In early 1993, Darland received a call to come and interview for a legal position at Koch Industries. Deciding to take the interview, the first question that he was asked was “why do you want to be a litigator?” Being a corporate attorney, Darland naturally said that he didn’t want to be a litigator. The interview went forward anyway, with a discussion focused mainly on values and beliefs. Surprisingly to Darland, he was called the next day and asked to join the company. “I was shocked, but they said that they saw me as a good fit for character and values. They asked me to do litigation work for three or four months and said that they would later move me to corporate. I accepted.” The interview process was the beginning of Darland understanding the Koch culture where people with the right values, skills and capabilities are hired, retained and developed – a culture that has served the company well. Today, Koch Industries is one of the largest private companies in the U.S. with annual revenues of over $115 billion.

Darland joined Koch and was put on their capital projects team after three months. After three years, he was placed in charge of a team working primarily on merger deals, many of which were valued in the range of $300 to 400 million. “I worked hard and traveled a lot,” he says, “and went to New York City for the first time on one deal. I was still an awestruck mid-western boy and remember calling my father to say ‘guess what – I’m in New York City!’” His movement up the ranks of the company was governed by three main factors. “Always work hard, always tell the truth and never turn down a project no matter how bad or how hard it is,” he says. Darland became co-General Counsel of all of Koch Industries in 2003 at which time the company started looking at the acquisition of a large company in Atlanta called Georgia-Pacific.

Because he led the deal team for the purchase of Georgia-Pacific, Darland became very familiar with the company and in December of 2005, right after closing, became the General Counsel of Georgia-Pacific. He was 41 years old.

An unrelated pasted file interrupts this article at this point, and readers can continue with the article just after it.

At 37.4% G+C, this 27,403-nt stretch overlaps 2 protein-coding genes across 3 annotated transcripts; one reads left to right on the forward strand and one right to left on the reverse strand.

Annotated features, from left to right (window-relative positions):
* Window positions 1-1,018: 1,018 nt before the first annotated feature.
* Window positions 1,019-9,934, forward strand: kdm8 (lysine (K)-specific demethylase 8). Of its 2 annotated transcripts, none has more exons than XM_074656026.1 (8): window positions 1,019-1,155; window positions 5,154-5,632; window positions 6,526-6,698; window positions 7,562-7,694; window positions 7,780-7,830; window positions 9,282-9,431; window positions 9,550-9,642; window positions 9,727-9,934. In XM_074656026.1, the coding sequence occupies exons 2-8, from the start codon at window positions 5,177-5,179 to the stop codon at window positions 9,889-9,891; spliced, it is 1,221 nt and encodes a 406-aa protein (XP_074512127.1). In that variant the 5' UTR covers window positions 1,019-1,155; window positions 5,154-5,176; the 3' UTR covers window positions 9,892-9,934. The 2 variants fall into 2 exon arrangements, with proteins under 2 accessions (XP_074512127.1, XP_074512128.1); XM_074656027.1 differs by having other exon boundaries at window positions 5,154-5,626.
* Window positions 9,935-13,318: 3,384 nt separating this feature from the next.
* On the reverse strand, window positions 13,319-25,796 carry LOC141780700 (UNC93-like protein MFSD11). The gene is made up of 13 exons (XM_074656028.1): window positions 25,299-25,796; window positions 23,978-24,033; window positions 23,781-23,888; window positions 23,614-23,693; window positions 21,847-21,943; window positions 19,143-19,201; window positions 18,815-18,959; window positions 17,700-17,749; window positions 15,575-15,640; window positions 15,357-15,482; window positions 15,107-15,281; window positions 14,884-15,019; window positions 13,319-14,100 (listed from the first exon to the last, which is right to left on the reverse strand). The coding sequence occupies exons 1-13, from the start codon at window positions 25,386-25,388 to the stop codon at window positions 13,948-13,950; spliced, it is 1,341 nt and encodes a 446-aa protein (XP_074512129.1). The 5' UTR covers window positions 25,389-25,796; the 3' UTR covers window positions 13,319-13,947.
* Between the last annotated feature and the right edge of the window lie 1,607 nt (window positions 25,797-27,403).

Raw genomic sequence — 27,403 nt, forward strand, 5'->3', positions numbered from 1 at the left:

Change comes hard to any organization but some people – and companies – do it better than others. The legal team at Georgia-Pacific had 50 attorneys when Darland became General Counsel in 2005. “I could sense the team was concerned that the legal department would be cut so the first thing I told them was that, if anything, the team would grow.” He has 60 lawyers on staff today and 9 of the first ten hires were female attorneys. Next, Darland moved his office from the “executive palace,” as he calls it, on the 50th floor and into an office on the same floor with the rest of the attorneys. These moves seemed normal to Darland but were also part of the Koch way of doing things. “I just naturally fit into the Market­Based Management® philosophy of Koch – we are all part of a team and you live and work with integrity,” he says.

Darland and his family moved permanently to Atlanta along with the families of 6 or 7 other Koch employees, which helped make the transition easier. “We love Atlanta,” he says, “and quickly came to understand that Atlanta is a city where people just naturally immerse themselves in the community. While I love that aspect of the city, time can sometimes be a challenge.” Obviously, work comes first and there were a number of challenges to meet in transitioning Georgia-Pacific to a Koch-owned company.

Darland recalls, “On the day we closed the purchase of Georgia-Pacific, Charles Koch asked me what I thought our number one issue would be. Without hesitation, I told him that it was culture, that Georgia-Pacific had a command and control culture instead of a team culture. So, we did a couple of things right away to change that.” On day one of Koch management, the necessity of men having to wear coats and ties in order to meet with management on the top floor was eliminated. Also on that first day, they closed the dining room exclusively used by senior executives. “In Wichita, Charles Koch goes through a line just like everybody else and pays for his own meals. We can certainly pay for our own meals,” Darland says. These moves signaled big changes - and not everyone wanted change. Some people left almost immediately and Darland felt that most who left did so for one of three reasons; first, Georgia-Pacific was now part of a private company and some people wanted to work for a public company; second, the sense of urgency and responsibility that would now be placed on each employee was frightening to some; and third, incentive-based pay was hard for some people to grapple with.